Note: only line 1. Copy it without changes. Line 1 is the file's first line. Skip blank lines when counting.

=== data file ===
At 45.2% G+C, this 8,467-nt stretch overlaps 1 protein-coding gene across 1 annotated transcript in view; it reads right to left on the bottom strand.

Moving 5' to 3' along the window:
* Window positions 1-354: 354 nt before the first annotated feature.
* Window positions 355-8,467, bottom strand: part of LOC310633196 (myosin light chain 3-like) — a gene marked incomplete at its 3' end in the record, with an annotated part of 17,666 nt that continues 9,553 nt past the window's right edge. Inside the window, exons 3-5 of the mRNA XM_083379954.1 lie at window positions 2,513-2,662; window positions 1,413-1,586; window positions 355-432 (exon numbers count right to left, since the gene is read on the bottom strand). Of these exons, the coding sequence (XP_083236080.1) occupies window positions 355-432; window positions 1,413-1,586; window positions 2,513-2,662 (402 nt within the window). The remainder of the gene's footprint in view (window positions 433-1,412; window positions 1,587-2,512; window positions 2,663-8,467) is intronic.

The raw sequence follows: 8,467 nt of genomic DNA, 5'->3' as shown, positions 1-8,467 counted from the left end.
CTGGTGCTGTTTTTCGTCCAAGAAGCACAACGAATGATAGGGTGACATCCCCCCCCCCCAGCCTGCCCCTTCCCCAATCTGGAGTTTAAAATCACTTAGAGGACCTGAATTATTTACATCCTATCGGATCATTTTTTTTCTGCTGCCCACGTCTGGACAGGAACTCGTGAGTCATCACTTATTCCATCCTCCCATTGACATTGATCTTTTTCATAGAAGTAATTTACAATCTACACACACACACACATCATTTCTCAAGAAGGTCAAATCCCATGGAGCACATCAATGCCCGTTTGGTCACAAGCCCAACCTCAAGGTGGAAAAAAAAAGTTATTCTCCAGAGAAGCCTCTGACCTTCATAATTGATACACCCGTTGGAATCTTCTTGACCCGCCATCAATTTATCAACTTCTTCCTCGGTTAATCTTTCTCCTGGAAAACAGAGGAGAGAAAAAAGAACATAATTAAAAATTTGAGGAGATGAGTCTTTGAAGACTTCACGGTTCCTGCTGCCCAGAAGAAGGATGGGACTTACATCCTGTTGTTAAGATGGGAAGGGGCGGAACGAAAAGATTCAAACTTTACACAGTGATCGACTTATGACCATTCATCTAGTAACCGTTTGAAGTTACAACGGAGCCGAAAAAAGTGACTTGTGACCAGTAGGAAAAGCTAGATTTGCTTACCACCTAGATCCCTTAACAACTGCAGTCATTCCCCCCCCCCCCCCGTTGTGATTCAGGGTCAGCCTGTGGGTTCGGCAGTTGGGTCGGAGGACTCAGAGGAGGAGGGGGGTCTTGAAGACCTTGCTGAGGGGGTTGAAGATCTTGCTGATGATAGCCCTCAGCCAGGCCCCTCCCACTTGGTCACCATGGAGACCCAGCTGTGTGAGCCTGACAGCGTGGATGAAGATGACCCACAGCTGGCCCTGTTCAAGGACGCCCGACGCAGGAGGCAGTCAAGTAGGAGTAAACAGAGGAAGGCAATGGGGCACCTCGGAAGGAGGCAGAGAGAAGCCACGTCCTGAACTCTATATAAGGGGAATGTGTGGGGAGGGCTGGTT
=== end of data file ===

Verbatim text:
At 45.2% G+C, this 8,467-nt stretch overlaps 1 protein-coding gene across 1 annotated transcript in view; it reads right to left on the bottom strand.